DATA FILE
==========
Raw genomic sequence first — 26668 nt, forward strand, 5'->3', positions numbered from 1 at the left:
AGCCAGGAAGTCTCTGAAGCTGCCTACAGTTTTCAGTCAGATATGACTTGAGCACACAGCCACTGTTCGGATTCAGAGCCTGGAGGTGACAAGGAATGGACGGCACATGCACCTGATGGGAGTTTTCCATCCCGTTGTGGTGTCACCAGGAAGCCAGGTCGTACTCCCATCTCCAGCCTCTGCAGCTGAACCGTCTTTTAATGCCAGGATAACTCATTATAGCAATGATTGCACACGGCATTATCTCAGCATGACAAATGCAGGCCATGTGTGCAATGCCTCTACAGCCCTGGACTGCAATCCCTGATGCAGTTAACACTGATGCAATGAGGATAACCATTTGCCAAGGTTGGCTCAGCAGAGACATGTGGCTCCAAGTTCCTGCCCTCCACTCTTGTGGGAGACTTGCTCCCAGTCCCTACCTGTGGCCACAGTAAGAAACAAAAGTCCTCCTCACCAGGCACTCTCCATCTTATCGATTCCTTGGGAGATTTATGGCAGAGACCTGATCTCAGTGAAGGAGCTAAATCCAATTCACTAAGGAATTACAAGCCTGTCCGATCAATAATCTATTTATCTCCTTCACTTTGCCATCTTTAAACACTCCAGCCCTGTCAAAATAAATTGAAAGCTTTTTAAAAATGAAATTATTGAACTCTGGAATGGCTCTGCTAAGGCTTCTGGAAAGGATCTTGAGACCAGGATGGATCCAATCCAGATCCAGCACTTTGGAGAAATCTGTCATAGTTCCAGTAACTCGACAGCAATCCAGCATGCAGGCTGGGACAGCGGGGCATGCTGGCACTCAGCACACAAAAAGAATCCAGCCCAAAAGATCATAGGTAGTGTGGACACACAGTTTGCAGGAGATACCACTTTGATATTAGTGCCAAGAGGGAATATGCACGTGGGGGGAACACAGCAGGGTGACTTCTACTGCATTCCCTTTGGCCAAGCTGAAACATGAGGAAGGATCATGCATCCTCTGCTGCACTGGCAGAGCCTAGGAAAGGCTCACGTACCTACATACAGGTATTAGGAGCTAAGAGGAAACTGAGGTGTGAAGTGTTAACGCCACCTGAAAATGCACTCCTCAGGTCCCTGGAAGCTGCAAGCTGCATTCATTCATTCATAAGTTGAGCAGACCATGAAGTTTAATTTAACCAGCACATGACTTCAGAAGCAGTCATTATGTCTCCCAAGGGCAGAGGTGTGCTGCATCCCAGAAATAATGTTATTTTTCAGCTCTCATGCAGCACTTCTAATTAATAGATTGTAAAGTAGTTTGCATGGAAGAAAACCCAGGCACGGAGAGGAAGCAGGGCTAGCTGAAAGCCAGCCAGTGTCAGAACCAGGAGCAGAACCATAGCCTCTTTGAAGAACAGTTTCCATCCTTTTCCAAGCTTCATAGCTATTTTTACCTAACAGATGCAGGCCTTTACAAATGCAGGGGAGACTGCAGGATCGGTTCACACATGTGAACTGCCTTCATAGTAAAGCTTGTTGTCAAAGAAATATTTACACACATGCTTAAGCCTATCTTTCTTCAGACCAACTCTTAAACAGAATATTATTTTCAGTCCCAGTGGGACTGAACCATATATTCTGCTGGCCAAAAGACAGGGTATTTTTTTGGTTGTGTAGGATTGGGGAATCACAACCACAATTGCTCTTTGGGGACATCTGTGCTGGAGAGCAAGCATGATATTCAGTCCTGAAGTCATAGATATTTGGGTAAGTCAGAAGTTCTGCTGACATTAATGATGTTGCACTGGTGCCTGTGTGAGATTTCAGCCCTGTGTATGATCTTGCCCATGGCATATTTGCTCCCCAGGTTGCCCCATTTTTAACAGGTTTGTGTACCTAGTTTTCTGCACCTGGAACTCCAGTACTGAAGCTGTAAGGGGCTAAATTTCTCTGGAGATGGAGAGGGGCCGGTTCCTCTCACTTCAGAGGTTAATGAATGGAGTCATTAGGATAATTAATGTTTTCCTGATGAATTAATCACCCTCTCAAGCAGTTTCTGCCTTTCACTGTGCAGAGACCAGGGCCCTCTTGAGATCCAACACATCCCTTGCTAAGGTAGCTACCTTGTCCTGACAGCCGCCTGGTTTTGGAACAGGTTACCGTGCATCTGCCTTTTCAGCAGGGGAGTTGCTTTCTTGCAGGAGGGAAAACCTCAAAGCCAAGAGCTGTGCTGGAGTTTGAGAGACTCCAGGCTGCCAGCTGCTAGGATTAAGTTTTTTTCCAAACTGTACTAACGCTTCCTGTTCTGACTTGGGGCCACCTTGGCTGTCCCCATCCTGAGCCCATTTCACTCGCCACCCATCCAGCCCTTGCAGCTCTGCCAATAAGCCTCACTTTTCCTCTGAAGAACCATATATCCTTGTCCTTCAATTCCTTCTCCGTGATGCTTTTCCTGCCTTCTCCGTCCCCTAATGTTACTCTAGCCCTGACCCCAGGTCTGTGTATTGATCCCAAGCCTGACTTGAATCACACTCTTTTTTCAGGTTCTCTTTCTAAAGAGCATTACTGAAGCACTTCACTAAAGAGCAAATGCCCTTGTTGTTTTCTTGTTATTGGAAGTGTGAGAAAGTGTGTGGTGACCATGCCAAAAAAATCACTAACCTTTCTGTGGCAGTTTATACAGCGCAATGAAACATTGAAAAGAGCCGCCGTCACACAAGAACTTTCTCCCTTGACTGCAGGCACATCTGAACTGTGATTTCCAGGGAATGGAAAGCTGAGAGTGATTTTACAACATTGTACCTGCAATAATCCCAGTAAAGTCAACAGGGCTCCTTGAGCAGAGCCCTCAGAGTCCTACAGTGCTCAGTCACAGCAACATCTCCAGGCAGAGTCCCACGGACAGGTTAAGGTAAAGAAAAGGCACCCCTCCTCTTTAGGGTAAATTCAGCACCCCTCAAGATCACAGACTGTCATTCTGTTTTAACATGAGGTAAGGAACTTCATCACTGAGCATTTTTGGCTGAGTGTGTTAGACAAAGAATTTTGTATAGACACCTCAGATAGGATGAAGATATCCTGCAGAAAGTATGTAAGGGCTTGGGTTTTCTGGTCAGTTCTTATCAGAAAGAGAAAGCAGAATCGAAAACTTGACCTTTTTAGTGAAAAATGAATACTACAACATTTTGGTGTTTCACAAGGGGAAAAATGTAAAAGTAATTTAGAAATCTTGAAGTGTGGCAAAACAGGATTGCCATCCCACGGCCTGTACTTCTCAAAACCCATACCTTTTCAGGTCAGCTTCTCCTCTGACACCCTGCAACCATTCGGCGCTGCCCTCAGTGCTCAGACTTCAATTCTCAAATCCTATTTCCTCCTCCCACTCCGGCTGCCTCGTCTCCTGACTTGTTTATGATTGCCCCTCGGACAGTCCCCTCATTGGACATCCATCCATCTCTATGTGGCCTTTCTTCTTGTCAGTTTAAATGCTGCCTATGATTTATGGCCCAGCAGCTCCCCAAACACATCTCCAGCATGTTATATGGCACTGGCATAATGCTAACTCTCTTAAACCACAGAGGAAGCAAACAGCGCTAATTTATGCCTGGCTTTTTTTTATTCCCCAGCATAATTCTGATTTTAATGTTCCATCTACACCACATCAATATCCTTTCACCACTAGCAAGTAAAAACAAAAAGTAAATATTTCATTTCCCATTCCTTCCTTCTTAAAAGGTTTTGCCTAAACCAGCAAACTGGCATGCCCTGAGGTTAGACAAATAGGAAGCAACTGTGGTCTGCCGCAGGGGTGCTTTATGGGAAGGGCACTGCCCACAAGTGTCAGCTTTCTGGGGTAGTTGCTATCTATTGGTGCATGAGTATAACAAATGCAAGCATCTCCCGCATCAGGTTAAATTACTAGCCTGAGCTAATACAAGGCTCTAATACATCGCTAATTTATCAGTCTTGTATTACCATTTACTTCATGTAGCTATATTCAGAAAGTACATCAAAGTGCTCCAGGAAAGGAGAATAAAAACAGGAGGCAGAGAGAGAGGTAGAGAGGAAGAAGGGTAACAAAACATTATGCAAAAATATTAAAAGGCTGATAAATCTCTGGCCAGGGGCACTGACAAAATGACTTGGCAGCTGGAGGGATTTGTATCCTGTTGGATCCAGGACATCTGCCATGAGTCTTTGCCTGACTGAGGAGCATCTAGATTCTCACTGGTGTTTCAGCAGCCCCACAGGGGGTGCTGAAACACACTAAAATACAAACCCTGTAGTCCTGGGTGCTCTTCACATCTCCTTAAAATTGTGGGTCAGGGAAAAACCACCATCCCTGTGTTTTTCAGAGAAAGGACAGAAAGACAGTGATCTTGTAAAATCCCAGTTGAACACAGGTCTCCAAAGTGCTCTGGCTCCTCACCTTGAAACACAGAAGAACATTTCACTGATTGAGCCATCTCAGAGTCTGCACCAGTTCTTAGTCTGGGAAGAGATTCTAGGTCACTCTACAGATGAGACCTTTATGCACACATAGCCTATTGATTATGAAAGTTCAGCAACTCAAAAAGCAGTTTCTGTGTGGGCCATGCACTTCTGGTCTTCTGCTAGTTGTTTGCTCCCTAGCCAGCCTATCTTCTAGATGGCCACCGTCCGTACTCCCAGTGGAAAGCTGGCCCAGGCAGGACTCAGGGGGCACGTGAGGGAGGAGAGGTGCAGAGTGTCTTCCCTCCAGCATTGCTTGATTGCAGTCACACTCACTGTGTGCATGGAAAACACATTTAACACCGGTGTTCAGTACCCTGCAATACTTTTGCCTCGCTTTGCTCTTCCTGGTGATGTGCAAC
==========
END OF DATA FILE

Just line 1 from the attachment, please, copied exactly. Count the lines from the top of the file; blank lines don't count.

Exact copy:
Raw genomic sequence first — 26668 nt, forward strand, 5'->3', positions numbered from 1 at the left: